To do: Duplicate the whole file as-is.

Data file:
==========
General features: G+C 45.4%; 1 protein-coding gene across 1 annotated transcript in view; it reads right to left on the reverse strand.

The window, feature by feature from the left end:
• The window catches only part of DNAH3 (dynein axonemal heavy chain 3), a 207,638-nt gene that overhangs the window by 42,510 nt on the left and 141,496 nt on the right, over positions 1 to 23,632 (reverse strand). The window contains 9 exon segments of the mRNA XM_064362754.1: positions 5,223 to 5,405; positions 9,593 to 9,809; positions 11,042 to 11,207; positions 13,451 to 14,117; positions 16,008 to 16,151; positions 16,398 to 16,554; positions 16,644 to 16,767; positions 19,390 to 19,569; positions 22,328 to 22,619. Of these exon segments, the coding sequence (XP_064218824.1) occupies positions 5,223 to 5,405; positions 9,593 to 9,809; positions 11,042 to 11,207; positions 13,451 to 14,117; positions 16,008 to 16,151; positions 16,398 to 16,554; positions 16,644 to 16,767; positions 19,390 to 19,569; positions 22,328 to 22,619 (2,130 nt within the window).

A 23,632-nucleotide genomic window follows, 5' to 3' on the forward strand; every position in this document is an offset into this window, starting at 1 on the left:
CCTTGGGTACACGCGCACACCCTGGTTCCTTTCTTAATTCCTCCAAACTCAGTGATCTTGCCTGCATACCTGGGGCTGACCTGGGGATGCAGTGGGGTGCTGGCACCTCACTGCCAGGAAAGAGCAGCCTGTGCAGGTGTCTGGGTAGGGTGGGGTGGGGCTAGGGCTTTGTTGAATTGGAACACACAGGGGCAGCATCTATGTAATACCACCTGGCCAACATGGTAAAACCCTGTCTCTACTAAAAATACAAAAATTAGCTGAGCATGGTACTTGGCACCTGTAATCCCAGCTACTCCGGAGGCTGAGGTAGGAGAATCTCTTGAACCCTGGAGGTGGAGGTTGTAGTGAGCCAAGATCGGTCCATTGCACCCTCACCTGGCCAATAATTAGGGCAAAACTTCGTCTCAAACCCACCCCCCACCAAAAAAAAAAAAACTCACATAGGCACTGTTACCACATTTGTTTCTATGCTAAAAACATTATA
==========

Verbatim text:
General features: G+C 45.4%; 1 protein-coding gene across 1 annotated transcript in view; it reads right to left on the reverse strand.

The window, feature by feature from the left end:
• The window catches only part of DNAH3 (dynein axonemal heavy chain 3), a 207,638-nt gene that overhangs the window by 42,510 nt on the left and 141,496 nt on the right, over positions 1 to 23,632 (reverse strand). The window contains 9 exon segments of the mRNA XM_064362754.1: positions 5,223 to 5,405; positions 9,593 to 9,809; positions 11,042 to 11,207; positions 13,451 to 14,117; positions 16,008 to 16,151; positions 16,398 to 16,554; positions 16,644 to 16,767; positions 19,390 to 19,569; positions 22,328 to 22,619. Of these exon segments, the coding sequence (XP_064218824.1) occupies positions 5,223 to 5,405; positions 9,593 to 9,809; positions 11,042 to 11,207; positions 13,451 to 14,117; positions 16,008 to 16,151; positions 16,398 to 16,554; positions 16,644 to 16,767; positions 19,390 to 19,569; positions 22,328 to 22,619 (2,130 nt within the window).

A 23,632-nucleotide genomic window follows, 5' to 3' on the forward strand; every position in this document is an offset into this window, starting at 1 on the left:
CCTTGGGTACACGCGCACACCCTGGTTCCTTTCTTAATTCCTCCAAACTCAGTGATCTTGCCTGCATACCTGGGGCTGACCTGGGGATGCAGTGGGGTGCTGGCACCTCACTGCCAGGAAAGAGCAGCCTGTGCAGGTGTCTGGGTAGGGTGGGGTGGGGCTAGGGCTTTGTTGAATTGGAACACACAGGGGCAGCATCTATGTAATACCACCTGGCCAACATGGTAAAACCCTGTCTCTACTAAAAATACAAAAATTAGCTGAGCATGGTACTTGGCACCTGTAATCCCAGCTACTCCGGAGGCTGAGGTAGGAGAATCTCTTGAACCCTGGAGGTGGAGGTTGTAGTGAGCCAAGATCGGTCCATTGCACCCTCACCTGGCCAATAATTAGGGCAAAACTTCGTCTCAAACCCACCCCCCACCAAAAAAAAAAAAACTCACATAGGCACTGTTACCACATTTGTTTCTATGCTAAAAACATTATA